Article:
The name Paul Jacob is familiar here in Arkansas, where he led the struggle to get term limits adopted in Arkansas. Then he went national as head of U.S. Term Limits and now runs an outfit called Citizens in Charge.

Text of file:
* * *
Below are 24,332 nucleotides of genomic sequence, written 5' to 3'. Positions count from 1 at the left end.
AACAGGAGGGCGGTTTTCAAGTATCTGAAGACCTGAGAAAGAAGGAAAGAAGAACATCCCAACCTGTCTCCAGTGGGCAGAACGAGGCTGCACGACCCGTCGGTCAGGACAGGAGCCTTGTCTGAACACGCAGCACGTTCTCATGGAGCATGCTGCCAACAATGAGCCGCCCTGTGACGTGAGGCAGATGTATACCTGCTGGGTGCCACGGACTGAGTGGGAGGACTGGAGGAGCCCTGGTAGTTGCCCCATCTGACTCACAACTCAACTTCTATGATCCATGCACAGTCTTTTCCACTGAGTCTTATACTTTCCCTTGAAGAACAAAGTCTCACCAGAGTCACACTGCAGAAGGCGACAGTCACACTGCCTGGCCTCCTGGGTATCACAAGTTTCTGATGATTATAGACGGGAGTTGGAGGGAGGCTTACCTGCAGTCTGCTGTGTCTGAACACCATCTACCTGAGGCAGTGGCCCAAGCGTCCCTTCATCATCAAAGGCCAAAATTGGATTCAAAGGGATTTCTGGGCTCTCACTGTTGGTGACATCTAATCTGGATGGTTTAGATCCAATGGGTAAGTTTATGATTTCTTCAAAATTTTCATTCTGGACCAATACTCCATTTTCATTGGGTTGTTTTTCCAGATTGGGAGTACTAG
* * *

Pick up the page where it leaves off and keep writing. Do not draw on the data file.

It seems Jacob has never outgrown his need to put the people, not the politicians, in control of their government. One needn’t agree with his ideas to admire his commitment — or defend his right to express them. But anyone so interested in reform was bound to rile an establishment with an overweening sense of entitlement. So when Jacob and his merry band of reformers showed up in Oklahoma, they naturally attracted the attention of Drew Edmondson, that state’s attorney (and zealot) general. This time Jacob and company were gathering signatures for a proposal that would have limited that state’s legislators’ power to spend, spend, spend. Their reward for this show of civic interest? Jacob and his fellow signature-gatherers, Rick Carpenter and Susan Johnson, were indicted. The charge? Being part of a criminal conspiracy, to wit democracy. Or as General Edmondson phrased it, attempting to defraud the state by hiring folks from outside Oklahoma to help them gather signatures. Even though, according to Jacob, these reformers sought signatures only from duly registered Oklahomans. And had consulted state officials beforehand to make sure that they were following the rules. No matter. They were indicted anyway. Welcome to Oklahoma. But there is justice after all — thanks to the 10th Circuit Court of Appeals. That court now has struck down Oklahoma’s law forbidding nonresidents from circulating petitions. Its ruling follows similar ones, just as unanimous, in the Sixth and Ninth Circuit Court of Appeals in cases from Ohio and Arizona. To quote the 10th Circuit, the right to circulate petitions in the United States of America is "core political speech,” and so is fully protected by the First Amendment to the Constitution. Thank you, founding fathers. Thank you, courts that uphold it.